Preventing fuel spills in the water while filling your boat up is a very important part of boating safety. Being a responsible boater is important in preventing fuel spills and keeping our waters clean and safe to use. Read more below on how to prevent fuel spills.
We all share the same water, so being a responsible boater is everyone’s job. Here’s one way to do your part.
It’s easier than you think to accidentally turn what should be a routine chore at the fuel dock into a first-class mess. Part of being a sensible, responsible boater is ensuring that fuel tanks are filled correctly and no fuel is spilled into the water, which can have significant consequences for aquatic life.
Filling fuel tanks requires careful procedures. Even if a fuel-fill nozzle has a lock-off device, don’t use it. By the time the nozzle catch has tripped and stopped the flow of fuel, you may have already sent a fair amount of fuel onto the deck and into the water. This malady is most often caused by “burping,” which is the result of air trapped in the tank or the boat’s fill hose. It escapes through the fuel fill, bringing fuel with it.
The Clean Way Fuel Fill is an example of a product that helps avoid fuel spills at the pump. In the event of fuel burping back through the filler, excess fuel is directed upward into the device, where downward sloping baffles lead overflowing fuel back into the tank.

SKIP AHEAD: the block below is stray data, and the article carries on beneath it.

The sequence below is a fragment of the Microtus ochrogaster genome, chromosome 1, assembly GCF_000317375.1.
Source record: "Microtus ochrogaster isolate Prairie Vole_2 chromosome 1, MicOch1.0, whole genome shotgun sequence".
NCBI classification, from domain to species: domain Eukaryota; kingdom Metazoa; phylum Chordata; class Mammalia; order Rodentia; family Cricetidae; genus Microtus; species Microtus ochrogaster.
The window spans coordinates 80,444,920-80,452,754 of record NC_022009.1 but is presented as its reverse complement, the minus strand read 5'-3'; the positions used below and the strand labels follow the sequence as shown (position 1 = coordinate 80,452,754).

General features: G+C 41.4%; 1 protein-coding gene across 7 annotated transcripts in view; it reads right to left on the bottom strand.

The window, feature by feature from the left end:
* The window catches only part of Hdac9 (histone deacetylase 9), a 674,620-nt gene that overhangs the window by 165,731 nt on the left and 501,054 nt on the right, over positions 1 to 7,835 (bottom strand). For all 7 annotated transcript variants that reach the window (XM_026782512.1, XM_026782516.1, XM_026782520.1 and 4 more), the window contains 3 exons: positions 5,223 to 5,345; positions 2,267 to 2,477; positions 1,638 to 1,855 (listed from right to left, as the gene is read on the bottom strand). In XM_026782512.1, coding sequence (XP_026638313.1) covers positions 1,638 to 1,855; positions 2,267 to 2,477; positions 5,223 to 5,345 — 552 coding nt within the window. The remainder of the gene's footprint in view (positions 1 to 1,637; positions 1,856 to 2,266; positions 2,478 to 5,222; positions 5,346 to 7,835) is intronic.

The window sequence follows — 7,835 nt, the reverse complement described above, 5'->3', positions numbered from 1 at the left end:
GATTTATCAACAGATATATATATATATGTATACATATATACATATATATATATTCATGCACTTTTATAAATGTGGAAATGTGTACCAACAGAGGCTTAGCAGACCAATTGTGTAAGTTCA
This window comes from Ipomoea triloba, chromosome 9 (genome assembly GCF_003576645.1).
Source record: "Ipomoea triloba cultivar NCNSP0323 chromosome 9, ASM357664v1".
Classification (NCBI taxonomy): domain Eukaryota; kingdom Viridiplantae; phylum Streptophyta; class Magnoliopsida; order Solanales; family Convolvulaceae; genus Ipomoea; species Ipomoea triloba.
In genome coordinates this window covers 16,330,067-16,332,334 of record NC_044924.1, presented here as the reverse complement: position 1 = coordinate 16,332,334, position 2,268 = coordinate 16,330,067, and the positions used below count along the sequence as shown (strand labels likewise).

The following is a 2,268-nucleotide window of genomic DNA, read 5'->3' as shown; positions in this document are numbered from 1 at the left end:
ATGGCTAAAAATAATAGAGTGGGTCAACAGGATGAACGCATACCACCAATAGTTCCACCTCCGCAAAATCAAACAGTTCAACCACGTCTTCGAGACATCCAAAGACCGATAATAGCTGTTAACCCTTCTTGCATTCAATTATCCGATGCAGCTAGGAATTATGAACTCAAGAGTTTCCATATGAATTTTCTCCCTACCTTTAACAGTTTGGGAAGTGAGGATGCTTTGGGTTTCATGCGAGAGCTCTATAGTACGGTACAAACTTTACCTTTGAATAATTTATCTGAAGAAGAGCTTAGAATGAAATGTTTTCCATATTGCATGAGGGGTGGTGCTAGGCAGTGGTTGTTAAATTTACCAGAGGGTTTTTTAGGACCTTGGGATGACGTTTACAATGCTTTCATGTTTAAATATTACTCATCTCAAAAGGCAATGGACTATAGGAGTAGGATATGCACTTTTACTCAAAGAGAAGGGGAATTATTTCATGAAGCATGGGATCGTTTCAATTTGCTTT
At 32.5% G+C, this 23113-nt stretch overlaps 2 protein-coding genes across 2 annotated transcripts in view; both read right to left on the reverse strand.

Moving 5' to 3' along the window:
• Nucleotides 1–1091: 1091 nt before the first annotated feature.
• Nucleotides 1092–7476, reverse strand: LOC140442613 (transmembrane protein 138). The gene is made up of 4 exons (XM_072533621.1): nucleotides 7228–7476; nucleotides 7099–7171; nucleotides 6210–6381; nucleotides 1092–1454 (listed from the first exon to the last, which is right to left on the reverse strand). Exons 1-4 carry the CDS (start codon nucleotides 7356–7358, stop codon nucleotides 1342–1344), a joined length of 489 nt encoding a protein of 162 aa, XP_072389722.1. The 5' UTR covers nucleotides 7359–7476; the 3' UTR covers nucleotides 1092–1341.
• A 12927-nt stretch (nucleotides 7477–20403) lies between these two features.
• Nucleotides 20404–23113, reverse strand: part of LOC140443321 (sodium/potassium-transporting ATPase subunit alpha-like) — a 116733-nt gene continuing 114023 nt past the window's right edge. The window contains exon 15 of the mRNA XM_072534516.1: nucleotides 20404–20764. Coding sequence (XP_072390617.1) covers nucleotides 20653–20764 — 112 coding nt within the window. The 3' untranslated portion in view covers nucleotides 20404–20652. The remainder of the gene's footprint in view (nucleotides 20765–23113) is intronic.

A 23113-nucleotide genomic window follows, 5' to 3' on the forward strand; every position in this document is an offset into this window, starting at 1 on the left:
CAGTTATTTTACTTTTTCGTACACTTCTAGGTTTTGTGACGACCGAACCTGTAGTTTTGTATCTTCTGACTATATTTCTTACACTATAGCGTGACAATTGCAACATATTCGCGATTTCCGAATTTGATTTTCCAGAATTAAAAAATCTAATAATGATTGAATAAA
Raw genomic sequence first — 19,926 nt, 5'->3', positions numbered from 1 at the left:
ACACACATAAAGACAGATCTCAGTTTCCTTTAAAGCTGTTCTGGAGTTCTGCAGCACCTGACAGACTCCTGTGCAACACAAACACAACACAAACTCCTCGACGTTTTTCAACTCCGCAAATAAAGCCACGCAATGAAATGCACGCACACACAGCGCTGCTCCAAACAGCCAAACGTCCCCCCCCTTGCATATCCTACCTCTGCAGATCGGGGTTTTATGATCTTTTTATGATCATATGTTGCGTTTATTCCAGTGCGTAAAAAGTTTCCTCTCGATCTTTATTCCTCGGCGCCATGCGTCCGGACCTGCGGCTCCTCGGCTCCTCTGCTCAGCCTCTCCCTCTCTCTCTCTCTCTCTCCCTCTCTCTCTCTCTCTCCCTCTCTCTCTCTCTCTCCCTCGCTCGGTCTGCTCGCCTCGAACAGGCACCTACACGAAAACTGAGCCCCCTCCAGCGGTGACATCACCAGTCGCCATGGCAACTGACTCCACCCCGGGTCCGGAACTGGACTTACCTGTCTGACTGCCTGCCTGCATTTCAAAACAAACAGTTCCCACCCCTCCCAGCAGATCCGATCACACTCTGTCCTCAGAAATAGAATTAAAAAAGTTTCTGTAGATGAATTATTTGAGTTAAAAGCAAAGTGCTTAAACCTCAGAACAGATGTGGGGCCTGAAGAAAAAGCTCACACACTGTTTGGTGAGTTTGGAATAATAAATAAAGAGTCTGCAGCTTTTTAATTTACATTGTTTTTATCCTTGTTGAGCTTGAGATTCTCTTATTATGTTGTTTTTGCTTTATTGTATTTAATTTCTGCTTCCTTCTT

Another method is to wrap an oil absorbent pad or heavy absorbent sock around the fuel fill nozzle to catch any blowback or errant spills. And always keep ample oil-absorbent pads within quick reach should something go wrong. An internet search will reveal various products to help prevent spills, but always look for testing reviews and do some testing yourself to be sure that any product does as advertised in your situation.
Fuel In The Bilge
Not all oil pollution occurs while filling the boat with fuel. Bilge water often contains oil, grease, and fuel. To prevent this oily water from being pumped out of the boat by the bilge pump, consider placing oil-absorbent sheets under inboard engines. A couple of oil absorbent bilge socks or sausages in the lowest part of the bilge close to the bilge pump pickup (but not interfering with the pickup or switch) will go a long way to preventing dirty bilge water from polluting waterways.
At least once a year, check all fuel hoses for cracks and loose connections that may cause leaks, replacing any that may be suspect. ABYC standards stipulate that all fuel fill hoses should be double-clamped, so ensure that all hose clamps are in place and well tightened.
In sum, preventing spills is up to all of us. Using a little common sense and some basic preventive measures, we can keep our waterways clean for all. But no matter which “devices” or techniques you use, “CAUTION” is always in order. With fuel, oil or grease, it doesn’t take much on a boat for something to go wrong causing a sheen on the surface.